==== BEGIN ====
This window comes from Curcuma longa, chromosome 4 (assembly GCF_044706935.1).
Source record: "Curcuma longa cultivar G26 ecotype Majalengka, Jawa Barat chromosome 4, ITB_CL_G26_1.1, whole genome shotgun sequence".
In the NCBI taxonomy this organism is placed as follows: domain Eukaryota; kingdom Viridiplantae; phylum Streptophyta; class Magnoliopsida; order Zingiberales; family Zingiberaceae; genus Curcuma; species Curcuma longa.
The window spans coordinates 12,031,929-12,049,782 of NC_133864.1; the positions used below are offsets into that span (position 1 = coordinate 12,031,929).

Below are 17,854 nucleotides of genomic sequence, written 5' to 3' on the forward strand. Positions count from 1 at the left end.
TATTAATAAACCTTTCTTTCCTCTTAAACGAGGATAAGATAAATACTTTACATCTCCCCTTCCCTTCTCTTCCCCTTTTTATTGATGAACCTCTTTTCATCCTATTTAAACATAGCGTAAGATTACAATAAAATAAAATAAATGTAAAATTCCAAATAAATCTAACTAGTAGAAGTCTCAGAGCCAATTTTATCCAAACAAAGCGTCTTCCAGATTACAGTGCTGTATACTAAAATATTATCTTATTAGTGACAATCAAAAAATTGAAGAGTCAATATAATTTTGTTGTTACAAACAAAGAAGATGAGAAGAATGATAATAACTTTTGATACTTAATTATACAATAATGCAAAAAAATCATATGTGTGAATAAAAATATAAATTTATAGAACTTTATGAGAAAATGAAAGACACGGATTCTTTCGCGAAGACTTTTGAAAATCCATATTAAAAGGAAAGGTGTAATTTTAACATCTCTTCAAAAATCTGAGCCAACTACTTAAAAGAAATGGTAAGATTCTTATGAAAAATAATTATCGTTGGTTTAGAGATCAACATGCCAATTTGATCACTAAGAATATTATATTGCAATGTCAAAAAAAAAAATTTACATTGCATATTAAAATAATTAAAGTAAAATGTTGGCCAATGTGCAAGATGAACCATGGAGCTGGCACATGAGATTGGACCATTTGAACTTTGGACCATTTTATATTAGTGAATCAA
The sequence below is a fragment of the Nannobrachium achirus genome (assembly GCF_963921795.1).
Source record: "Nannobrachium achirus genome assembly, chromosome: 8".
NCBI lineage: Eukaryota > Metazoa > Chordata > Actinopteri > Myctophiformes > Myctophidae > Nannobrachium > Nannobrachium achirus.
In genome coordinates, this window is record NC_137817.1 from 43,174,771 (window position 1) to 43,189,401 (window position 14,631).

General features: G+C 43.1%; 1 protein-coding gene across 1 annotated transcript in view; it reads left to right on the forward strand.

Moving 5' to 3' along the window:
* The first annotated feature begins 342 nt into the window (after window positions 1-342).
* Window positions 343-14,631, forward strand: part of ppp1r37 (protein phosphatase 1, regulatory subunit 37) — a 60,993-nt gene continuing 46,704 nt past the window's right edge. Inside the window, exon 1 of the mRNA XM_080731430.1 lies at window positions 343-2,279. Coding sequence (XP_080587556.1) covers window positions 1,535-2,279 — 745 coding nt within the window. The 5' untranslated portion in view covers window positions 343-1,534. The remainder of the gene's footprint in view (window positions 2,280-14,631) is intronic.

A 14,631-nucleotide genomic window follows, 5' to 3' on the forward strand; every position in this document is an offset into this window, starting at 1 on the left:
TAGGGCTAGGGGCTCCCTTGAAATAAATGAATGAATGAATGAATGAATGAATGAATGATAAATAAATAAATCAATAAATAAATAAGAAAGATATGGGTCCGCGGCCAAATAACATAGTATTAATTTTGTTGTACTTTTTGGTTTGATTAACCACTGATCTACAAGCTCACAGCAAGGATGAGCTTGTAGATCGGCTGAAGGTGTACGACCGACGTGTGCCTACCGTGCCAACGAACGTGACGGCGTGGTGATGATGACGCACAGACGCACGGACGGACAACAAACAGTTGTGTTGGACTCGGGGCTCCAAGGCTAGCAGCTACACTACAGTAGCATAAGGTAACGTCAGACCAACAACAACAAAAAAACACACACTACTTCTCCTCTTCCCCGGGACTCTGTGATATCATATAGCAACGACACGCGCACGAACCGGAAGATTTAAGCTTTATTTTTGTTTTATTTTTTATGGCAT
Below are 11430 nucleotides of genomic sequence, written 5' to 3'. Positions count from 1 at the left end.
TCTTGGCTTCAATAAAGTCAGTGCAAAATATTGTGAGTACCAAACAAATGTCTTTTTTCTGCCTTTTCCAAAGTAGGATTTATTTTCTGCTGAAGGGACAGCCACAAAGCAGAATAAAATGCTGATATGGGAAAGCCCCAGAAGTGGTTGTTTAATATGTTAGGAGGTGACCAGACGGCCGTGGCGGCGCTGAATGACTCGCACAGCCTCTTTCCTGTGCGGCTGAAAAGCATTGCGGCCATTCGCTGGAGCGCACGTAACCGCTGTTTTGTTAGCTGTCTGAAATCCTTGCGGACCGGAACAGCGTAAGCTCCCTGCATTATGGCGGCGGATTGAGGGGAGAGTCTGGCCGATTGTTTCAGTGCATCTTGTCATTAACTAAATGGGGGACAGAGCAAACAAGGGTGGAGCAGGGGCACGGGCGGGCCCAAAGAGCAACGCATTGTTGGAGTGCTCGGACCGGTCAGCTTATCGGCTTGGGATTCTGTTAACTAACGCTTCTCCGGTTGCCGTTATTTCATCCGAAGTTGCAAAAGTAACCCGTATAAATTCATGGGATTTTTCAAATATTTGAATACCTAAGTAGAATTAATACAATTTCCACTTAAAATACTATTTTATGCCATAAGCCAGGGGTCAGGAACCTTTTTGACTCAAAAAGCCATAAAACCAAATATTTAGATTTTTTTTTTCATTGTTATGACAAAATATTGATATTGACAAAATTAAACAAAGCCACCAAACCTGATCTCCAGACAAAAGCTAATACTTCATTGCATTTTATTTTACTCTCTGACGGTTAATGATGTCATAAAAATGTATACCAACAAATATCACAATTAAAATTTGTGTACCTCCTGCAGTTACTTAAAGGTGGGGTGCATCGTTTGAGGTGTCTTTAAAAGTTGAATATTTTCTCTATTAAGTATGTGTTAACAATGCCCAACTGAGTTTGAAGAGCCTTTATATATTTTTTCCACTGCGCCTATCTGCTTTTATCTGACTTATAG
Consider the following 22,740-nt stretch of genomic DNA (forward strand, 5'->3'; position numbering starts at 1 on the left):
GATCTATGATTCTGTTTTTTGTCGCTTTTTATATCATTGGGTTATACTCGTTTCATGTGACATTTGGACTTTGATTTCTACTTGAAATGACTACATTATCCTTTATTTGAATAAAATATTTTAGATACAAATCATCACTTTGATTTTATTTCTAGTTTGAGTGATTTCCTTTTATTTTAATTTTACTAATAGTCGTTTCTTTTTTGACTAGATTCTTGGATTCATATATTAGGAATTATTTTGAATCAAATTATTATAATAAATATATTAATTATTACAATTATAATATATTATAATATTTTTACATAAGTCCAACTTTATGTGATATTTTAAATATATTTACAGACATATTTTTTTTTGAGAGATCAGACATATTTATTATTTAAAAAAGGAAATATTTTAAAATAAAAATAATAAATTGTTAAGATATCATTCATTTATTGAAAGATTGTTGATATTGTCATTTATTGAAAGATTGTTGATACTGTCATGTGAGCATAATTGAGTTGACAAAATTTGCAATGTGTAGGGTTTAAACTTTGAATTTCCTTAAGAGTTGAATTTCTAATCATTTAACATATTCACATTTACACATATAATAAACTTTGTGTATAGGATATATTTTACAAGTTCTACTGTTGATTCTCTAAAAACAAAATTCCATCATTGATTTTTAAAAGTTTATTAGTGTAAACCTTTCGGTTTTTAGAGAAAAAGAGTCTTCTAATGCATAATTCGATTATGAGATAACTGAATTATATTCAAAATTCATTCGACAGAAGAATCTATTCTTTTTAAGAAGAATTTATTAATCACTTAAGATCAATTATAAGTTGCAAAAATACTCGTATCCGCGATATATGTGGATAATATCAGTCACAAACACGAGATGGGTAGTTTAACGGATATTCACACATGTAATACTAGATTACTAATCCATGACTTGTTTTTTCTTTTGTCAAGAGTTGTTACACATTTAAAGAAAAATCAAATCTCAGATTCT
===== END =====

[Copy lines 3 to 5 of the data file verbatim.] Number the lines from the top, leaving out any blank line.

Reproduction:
In the NCBI taxonomy this organism is placed as follows: domain Eukaryota; kingdom Viridiplantae; phylum Streptophyta; class Magnoliopsida; order Zingiberales; family Zingiberaceae; genus Curcuma; species Curcuma longa.
The window spans coordinates 12,031,929-12,049,782 of NC_133864.1; the positions used below are offsets into that span (position 1 = coordinate 12,031,929).

Below are 17,854 nucleotides of genomic sequence, written 5' to 3' on the forward strand. Positions count from 1 at the left end.